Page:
This project was created in the form of a Zine with Brianna Fromont.
First published: 21/10/2015
Designed by That Game Company, Journey is a game that has won multiple awards and is considered a creative masterpiece. The game is centred on the principle of Flow, outlined by the game’s director Jenova Chen (2007). So what is Flow, and how does applying it make such extraordinary games?
Chen describes the Flow experience as loosing track of time, the optimal level of focus in order to maximise the enjoyment of an activity. This “Zone” is a feeling shared by many activities, from creating art to physical exercise or working. In games, Chen describes the Flow zone as somewhere between anxiety and boredom. Game designers need to find the optimal challenge for a player between their own abilities.
Journey tells the story of a traveller’s journey, as they make their way through the desert to the peak of a mountain. Guided through the ruins of an ancient civilization by a white figure; players comes across pictographs depicting the rise and fall of an ancient civilisation and need to contend with the ancient automations left behind. The story itself is wordless and largely open to interpretation, making it all the more intriguing and beautiful.
From the moment we are given control over our character, all movement feels instinctive and intuitive, with the game teaching abilities in an extremely well integrated manner. The main ability is the players ‘chime’ which is used to activate the environment or pieces of cloth. This cloth is one of the games main features and is responsible for the players movement, whether through changing the environment or lengthening the players own scarf, allowing them to stay airborne longer. The players chime and the games cloth are two very elegant mechanics that work in tandem to keep players in this ‘flow zone’.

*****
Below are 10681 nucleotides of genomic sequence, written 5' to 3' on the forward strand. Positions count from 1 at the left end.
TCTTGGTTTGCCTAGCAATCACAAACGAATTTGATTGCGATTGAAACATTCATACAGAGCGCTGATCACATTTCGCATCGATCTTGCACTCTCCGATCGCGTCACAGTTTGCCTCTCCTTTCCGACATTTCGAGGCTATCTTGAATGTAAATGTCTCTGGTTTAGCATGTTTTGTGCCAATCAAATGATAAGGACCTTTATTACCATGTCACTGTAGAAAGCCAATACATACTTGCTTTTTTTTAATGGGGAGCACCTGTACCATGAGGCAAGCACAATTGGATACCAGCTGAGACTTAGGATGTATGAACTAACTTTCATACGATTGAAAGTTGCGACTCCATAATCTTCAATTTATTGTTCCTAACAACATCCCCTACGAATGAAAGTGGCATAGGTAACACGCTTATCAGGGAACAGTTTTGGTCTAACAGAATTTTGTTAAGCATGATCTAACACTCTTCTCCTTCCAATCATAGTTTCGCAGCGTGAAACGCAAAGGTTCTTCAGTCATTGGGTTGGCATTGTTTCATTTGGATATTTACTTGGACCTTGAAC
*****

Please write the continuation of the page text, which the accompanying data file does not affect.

An additional element is added when players come into contact with other players, with no means of communication other than their ‘chime’. They are able to help, but not hinder one another, if they finish a chapter at the same time they continue together. It allows for the game’s experience to be shared among two strangers. In his Keynote speech (2013), Chen discusses the purpose behind this idea and how being able to experience a play-through with another person allows players to develop an emotional attachment. Journey is also a refreshing change from a gaming culture that often surrounded with online harassment and mean-spirited banter.
The experience of the game is enhanced not only by the addition of another player, but also by the Transformative Play brought by the players themselves (Salen and Zimmerman, 2004). During their play-through, Rooster Teeth’s Burnie and Ray (2003) talked about deeply personal experiences. Unlike their play-throughs of other games, which can be loud and aggressive, the Let’s Play for Journey was a reflection on the games ability to calm, relax and immerse players.
Everything in Journey has been designed to maintain the zone of Flow. Journey is a game worthy of all the praise it has received and as most people who have played the game will tell you, “Just experience it for yourself, Journey is worth it” Ryan Clements.
All art work original
- That Game Company. (2012). Journey. [Video Game] PlayStation Network
- J. (2007). Flow in Games. [Thesis] Communications of the ACM, 50(4), 31-34. Retrieved From: http://www.ccs.neu.edu/home/lieber/courses/cs4500/sp09/resources/p31-chen-flow-in-games.pdf
- Variety (2013). Journey Game Creator Jenova Chen “Theories Behind Journey” – Full Keynote Speech [YouTube Video] Retrieved From: https://youtu.be/S684RQHzmGA
- K, Salen. E, Zimmerman (2004) Rules of Play: Game Design Fundamentals . The MIT Press.
- (2013). Game Time Burnie & Ray Play Journey [YouTube Video] Retrieved From: https://youtu.be/9SmiMv9RF9c
- IGN (2012) Journey- Game review [IGN Review] Retrieved from: https://youtu.be/bKqeD7ojynw